Prominent Druze family in Lebanon.
The Jumblatts are one of two rival Druze family confederations in Lebanon (the other being the Yazbaki). The family traces back to a Kurdish family from Janbulad, Syria, and to the chieftain Ali Janbulad, from Aleppo. They came to Lebanon in the seventeenth century after a failed rebellion against the Ottomans. With the support of Prince Fakhr al-Din II al-Maʿhi, the family was invited to settle in the Shuf, establishing itself in Mukhtara. After their conversion to the Druze religion, the extinction of the Maʿnid dynasty enabled them to become shaykhs of the Shuf. They extended their feudal domain south of the Shuf, coming to rival in power, and later forming the opposition to, the Chehab dynasty. In the nineteenth century, the Jumblatt family became one of the most prominent political (zuʾama) families in Lebanon. In the twentieth century, the history of the family is indistinguishable from the history of the Druze in Lebanon. In the 1920s, during the French mandate, the political leadership of the family was assumed by Nazira Jumblatt, who succeeded her husband Fuʾad after his assassination in 1921. She cooperated with the French authorities to prevent the Druze from defying the mandate government.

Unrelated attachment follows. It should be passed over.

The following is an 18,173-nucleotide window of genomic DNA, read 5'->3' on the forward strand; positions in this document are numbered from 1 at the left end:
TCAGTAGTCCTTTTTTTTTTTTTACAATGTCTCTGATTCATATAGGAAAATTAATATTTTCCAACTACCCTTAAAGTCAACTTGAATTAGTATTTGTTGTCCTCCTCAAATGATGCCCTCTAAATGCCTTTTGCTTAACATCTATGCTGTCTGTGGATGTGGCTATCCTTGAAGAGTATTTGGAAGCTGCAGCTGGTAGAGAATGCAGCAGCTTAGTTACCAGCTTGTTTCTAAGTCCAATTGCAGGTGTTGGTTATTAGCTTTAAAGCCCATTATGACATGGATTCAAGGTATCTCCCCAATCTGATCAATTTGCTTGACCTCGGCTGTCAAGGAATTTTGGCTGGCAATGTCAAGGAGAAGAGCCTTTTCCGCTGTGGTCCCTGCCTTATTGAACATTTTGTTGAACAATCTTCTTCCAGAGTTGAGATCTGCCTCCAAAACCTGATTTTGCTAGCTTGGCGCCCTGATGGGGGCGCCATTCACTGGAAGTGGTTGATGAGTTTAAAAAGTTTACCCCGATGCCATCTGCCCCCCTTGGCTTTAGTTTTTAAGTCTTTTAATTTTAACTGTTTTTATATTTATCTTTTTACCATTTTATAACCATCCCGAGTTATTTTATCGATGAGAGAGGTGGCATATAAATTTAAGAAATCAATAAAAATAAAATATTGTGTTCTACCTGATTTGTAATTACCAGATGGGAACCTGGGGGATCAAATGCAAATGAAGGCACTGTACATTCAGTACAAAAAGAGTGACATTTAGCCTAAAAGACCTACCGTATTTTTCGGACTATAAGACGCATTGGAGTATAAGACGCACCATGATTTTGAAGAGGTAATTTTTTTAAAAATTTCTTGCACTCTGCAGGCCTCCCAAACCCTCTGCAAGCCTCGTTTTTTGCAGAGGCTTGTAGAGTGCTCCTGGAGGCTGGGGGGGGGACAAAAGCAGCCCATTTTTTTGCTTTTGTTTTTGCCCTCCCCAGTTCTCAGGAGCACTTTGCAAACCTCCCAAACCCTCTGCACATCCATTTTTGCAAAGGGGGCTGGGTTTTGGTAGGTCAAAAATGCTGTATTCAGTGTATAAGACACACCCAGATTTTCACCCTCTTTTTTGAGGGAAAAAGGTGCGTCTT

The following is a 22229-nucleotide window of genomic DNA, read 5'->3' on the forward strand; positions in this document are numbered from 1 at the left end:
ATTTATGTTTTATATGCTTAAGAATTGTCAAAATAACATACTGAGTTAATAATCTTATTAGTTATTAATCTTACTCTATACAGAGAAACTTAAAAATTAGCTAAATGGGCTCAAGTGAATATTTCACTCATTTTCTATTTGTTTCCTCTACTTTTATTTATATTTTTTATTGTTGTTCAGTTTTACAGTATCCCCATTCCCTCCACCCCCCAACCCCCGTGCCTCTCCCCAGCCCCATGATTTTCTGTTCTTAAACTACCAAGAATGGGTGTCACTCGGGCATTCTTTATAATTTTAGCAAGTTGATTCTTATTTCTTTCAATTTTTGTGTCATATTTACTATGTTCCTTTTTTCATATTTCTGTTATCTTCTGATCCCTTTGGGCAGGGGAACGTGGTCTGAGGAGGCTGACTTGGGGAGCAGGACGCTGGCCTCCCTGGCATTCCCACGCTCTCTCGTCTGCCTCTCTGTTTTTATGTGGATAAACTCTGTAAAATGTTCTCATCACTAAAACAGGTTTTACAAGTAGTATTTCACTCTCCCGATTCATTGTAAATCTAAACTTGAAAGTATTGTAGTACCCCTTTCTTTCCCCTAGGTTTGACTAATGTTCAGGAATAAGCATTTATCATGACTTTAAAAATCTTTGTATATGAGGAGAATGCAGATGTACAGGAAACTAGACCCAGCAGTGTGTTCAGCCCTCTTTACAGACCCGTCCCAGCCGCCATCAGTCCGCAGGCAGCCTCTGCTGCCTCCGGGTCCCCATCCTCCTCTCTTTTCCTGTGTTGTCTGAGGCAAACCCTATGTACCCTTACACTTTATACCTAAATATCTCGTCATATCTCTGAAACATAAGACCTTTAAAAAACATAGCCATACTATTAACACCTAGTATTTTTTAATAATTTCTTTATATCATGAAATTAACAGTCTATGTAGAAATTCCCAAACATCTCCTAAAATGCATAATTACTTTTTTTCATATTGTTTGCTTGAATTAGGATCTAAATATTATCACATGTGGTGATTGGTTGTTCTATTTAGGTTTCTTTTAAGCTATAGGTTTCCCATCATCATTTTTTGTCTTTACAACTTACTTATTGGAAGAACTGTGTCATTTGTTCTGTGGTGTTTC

The political prominence of the family was boosted by the emergence of Kamal Jumblatt (Nazira's son), who until his death in 1977 dominated Lebanon's political life. The nature of the Jumblatt leadership changed when Kamal promoted progressive and socialist policies that extended his leadership beyond the confines of the Druze family confederation. He also succeeded in marginalizing, perhaps more than at any other time in the modern history of the Druze in Lebanon, the role of the Yazbaki Arslan family. This was especially true under the leadership of the highly ineffective Prince Majid, whose close association with Maronite Christian leader Camille Chamoun discredited him, particularly after the outbreak of the Lebanese Civil War of 1975. Kamal emerged as the spokesperson of the leftist/Muslim coalition that he had helped found before the outbreak of civil war. The death of the Yazbaki shaykh al-aql (the highest religious authority among the Druze) also helped the Jumblatt family, whose shaykh al-aql became the Druze religious leader in Lebanon, thereby unifying, for the first time in modern times, the religious leadership of the community.
Upon Kamal's assasination, his son, Walid, assumed leadership of the family and of the Progressive Socialist Party it led. He played an important role in the Lebanese Civil War of 1975 through 1990 and in postwar Lebanese politics, continuing the family's significance in that country.
see also arslan family; chamoun, camille; druze; jumblatt, kamal; jumblatt, walid; lebanese civil war (1975–1990); progressive socialist party; shuf.
AbuKhalil, As'ad. Historical Dictionary of Lebanon. Lanham, MD: Rowan and Littlefield, 1998.
updated by michael r. fischbach